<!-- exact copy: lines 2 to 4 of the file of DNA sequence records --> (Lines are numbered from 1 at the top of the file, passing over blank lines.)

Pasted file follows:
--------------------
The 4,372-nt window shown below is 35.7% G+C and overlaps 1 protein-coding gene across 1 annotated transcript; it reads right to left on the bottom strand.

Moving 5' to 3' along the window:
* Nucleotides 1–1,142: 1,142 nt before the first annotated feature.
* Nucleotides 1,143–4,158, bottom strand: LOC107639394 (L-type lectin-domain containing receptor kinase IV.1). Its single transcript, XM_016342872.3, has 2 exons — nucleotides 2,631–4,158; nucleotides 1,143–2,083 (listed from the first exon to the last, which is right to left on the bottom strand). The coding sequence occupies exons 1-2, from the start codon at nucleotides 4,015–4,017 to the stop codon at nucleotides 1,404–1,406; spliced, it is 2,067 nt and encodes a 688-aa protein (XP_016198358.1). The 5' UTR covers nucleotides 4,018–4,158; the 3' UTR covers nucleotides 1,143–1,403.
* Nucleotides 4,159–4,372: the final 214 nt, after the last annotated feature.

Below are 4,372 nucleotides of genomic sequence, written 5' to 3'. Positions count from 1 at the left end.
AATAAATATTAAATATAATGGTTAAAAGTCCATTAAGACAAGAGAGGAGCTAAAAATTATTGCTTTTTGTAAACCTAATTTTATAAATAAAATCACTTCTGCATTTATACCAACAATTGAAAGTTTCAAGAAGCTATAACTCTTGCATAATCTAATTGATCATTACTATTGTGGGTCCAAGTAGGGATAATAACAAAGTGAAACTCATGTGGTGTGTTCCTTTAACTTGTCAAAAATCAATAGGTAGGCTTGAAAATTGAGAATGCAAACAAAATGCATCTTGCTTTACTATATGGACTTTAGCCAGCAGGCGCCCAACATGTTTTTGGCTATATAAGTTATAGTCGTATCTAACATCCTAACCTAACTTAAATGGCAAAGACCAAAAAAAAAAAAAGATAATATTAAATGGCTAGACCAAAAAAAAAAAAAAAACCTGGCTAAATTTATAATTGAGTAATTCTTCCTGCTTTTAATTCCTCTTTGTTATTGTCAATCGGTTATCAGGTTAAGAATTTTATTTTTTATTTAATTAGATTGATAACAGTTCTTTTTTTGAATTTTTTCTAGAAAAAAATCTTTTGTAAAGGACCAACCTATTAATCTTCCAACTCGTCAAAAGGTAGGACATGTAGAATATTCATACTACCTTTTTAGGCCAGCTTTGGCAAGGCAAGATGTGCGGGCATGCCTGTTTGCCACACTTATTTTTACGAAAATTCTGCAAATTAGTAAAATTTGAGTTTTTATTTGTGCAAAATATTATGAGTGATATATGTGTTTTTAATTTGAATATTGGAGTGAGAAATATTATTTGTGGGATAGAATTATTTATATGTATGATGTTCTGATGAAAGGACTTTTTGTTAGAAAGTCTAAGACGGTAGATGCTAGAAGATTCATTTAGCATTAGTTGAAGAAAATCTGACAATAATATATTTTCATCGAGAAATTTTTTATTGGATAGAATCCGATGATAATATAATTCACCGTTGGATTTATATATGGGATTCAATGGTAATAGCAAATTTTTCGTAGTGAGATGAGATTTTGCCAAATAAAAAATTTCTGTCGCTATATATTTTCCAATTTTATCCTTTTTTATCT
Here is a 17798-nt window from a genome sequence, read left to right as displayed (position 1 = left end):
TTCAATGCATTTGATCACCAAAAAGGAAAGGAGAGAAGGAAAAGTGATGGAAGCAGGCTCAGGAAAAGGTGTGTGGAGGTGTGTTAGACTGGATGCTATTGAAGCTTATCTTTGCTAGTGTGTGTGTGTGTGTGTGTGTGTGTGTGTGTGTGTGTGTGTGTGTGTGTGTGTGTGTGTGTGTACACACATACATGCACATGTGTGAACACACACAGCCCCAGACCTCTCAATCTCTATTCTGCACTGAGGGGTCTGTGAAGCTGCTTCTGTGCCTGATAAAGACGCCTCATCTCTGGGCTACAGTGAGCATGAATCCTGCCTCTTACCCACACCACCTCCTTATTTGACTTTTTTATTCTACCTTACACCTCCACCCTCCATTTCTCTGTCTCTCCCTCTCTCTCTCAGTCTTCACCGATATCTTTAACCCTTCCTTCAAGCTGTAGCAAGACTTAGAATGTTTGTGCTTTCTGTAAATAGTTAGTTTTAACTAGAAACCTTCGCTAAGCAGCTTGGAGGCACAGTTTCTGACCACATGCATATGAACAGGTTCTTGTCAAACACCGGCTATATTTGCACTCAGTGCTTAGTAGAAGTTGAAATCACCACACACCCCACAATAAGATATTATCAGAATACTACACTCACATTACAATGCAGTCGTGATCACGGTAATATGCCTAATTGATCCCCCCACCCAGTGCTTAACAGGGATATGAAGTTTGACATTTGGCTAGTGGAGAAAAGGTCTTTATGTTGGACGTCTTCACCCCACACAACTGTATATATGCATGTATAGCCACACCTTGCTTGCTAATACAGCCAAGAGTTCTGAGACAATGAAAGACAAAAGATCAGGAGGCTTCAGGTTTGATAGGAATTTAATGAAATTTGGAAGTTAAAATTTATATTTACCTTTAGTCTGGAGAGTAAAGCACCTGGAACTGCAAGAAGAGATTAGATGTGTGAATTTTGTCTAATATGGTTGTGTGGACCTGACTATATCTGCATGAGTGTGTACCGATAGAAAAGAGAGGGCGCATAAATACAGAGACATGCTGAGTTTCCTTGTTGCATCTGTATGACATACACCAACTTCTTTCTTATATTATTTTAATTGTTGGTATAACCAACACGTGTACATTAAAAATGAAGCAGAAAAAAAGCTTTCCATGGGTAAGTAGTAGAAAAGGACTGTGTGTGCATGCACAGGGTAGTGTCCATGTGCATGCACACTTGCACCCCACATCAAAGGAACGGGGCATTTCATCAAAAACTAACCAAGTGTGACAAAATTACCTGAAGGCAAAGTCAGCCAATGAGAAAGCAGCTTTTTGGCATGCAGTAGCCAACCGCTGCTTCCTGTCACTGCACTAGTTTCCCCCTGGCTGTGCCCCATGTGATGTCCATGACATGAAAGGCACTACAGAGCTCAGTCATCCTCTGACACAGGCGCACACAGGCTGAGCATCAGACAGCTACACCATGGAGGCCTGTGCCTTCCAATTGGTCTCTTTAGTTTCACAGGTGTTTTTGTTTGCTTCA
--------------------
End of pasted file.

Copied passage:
Moving 5' to 3' along the window:
* Nucleotides 1–1,142: 1,142 nt before the first annotated feature.
* Nucleotides 1,143–4,158, bottom strand: LOC107639394 (L-type lectin-domain containing receptor kinase IV.1). Its single transcript, XM_016342872.3, has 2 exons — nucleotides 2,631–4,158; nucleotides 1,143–2,083 (listed from the first exon to the last, which is right to left on the bottom strand). The coding sequence occupies exons 1-2, from the start codon at nucleotides 4,015–4,017 to the stop codon at nucleotides 1,404–1,406; spliced, it is 2,067 nt and encodes a 688-aa protein (XP_016198358.1). The 5' UTR covers nucleotides 4,018–4,158; the 3' UTR covers nucleotides 1,143–1,403.